I tried to get past being sure that at any second he’d grin down at me
and explain everything and laugh, embroiling me in some trouble
that would end in me…getting beaten up.
Dead to the World, p. 17

All of it is there – that Eric got her into trouble – not Sookie – Eric. As you can see from above, Sookie’s right. It’s all on Eric. Now, she has to decide if she can get past that and help him, or whether she can’t. Obviously, the fact that she didn’t leave him on the side of the road says something about the fact that she apparently can get over it, even if she doesn’t make out that the problem doesn’t exist in the first place.

But some of the most hurtful stuff comes after Eric loses his memories of the time they spent together. The physical stuff goes away – the emotional torture Eric put her through, of his own design, just doesn’t. For example, when Eric finds out that he and Sookie slept together, Eric goes so far as to infer that Sookie is really a slut:

“I’d been to visit Calvin Norris,” I said, and Eric looked displeased.
“So you had his smell on you.”
“Well I gave him a hug good-bye, so yeah.”
Eric eyed me skeptically. “Had Alcide Herveaux been there?”
“He came by the house site,” I said.
“Did he hug you, too?”
“I don’t remember,” I said. “It’s no big deal.”
“It is for someone looking for shifters and Weres to shoot.
And you are hugging too many people.”
“Maybe it was Claude’s smell,” I said thoughtfully. “Gosh, I didn’t think of that.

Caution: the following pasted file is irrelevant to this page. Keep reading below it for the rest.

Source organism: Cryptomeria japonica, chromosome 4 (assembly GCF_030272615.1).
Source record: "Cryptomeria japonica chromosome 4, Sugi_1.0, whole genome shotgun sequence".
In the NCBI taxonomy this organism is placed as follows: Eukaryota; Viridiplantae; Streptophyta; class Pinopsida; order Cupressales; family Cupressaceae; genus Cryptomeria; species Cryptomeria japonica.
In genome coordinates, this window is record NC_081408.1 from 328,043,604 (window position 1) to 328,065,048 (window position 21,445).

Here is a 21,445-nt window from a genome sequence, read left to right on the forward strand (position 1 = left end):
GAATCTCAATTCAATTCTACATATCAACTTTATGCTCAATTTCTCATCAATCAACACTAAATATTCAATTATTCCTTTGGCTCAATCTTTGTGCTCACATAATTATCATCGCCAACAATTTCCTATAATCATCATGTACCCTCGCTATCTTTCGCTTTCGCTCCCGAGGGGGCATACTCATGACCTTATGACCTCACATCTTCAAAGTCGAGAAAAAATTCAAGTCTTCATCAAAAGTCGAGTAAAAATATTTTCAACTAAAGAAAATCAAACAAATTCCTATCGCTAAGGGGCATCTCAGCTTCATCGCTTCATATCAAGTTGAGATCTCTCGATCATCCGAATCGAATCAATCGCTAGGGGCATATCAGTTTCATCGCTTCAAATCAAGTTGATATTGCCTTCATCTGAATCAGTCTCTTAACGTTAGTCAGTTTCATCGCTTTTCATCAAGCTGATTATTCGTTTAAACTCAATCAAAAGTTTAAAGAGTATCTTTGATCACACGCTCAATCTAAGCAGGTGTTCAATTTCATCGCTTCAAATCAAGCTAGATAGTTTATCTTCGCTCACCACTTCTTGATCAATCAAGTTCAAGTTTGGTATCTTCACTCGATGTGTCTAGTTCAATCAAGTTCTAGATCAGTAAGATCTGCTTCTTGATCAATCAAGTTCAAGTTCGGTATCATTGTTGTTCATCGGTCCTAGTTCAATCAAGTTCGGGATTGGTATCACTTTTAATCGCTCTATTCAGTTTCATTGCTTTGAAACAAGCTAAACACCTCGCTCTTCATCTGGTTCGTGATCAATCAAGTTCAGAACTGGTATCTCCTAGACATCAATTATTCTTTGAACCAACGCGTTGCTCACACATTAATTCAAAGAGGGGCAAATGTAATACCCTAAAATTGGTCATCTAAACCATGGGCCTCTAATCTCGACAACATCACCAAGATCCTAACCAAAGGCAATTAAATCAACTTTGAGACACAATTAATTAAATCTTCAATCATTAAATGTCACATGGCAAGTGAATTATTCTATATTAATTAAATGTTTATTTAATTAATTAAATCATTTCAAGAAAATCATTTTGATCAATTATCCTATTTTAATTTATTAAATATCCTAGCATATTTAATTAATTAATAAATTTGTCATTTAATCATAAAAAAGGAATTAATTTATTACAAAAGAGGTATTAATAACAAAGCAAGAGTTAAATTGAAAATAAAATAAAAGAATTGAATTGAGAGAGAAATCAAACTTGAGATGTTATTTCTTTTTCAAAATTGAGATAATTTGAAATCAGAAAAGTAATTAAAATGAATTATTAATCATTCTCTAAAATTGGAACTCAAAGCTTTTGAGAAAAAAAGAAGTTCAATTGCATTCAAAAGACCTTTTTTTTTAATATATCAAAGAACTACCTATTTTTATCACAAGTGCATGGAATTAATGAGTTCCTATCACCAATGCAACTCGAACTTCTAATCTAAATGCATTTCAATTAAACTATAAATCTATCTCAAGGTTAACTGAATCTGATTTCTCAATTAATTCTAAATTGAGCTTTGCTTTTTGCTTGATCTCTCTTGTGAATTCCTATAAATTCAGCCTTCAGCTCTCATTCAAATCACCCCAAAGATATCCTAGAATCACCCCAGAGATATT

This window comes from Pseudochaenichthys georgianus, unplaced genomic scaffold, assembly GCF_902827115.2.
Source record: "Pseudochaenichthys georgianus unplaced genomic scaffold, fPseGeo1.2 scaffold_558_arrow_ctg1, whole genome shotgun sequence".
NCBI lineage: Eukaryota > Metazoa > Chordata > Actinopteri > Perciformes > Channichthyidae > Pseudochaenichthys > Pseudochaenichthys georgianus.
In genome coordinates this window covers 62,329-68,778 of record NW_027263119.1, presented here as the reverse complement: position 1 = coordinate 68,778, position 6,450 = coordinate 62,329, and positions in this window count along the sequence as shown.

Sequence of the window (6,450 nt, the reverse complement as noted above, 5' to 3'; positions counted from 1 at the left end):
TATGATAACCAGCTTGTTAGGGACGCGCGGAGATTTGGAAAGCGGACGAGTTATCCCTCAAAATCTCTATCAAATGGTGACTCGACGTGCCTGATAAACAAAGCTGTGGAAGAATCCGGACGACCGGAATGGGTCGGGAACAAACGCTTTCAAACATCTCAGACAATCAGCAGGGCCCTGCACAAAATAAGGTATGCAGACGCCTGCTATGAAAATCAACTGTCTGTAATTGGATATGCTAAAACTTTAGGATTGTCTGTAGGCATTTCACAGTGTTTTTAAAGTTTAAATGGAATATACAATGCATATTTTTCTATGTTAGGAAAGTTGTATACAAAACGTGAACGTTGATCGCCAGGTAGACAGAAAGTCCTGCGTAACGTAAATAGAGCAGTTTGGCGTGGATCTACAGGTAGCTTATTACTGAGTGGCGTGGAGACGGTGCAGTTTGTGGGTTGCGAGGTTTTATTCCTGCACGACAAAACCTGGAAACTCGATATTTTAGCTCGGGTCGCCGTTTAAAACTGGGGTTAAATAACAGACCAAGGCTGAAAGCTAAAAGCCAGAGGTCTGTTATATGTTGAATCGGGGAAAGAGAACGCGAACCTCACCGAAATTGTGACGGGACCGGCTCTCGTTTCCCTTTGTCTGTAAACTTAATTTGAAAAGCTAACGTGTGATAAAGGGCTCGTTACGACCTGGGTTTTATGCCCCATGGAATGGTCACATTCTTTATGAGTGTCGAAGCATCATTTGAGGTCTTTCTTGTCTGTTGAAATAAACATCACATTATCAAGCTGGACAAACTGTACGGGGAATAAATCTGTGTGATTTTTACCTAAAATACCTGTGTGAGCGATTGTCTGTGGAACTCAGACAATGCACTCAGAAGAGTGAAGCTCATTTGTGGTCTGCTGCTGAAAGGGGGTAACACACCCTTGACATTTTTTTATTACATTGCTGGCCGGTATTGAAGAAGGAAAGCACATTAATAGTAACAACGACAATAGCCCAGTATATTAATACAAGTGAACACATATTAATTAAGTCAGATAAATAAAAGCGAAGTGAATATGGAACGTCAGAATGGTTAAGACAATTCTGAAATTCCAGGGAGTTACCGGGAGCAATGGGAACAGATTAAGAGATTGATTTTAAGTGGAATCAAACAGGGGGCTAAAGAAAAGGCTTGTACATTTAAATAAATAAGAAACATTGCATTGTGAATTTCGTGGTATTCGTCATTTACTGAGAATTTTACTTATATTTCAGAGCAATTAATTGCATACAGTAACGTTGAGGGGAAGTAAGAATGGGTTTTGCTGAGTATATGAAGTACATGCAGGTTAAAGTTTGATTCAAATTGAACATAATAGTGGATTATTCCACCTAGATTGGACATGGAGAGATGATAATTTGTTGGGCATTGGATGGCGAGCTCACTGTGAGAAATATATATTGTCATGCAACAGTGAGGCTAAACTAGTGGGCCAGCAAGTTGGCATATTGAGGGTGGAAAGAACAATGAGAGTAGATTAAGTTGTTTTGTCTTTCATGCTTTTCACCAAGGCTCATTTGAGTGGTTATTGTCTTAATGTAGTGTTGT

No, wait, Claude hugged me after the shooting. So I guess the fairy smell didn’t matter.”
“A fairy,” Eric said, the pupils of his eyes actually dilating. “Come here, Sookie.”
Ah-oh. I might have overplayed my hand out of sheer irritation.

Dead as a Doornail,
p. 219

Now, there’s a whole heap of subtext in that paragraph, and I’m not surprised that some readers have either not understood it, or not seen it. The question they really should have asked is why is Eric looking so sceptical, and why is it that Sookie’s irritated. But le sigh we cannot expect people to read what is there and think, only what they see announced in plain English, maybe caps. This paragraph for them is really Eric being annoyed she’s not protecting herself (which he of course tells her by osmosis – rather than out loud – and he was so concerned with her protection he tried telling her she was in his retinue for Rhodes) and a lot of nonsensical stuff that they didn’t understand why it was put in.

Eric is saying something appalling – he’s inferring that Sookie is a slut, who would sleep with any supe that came her way. Eric does this sort of thing because he wants to degrade the time he had with Sookie – make it not matter, and be pointless. Eric isn’t in a good place at that point – he’s just found out that the position that he’s worked for was dangling in the balance over a week’s worth of time, and that Sookie had complete power over him. After Appius, well, how else would he act at the idea of being powerless to control his life? Of course he’s going to be a little bitch over it. Instead of being stoic about it, he has the emotional maturity of a toddler, and uses Sookie to make himself feel better.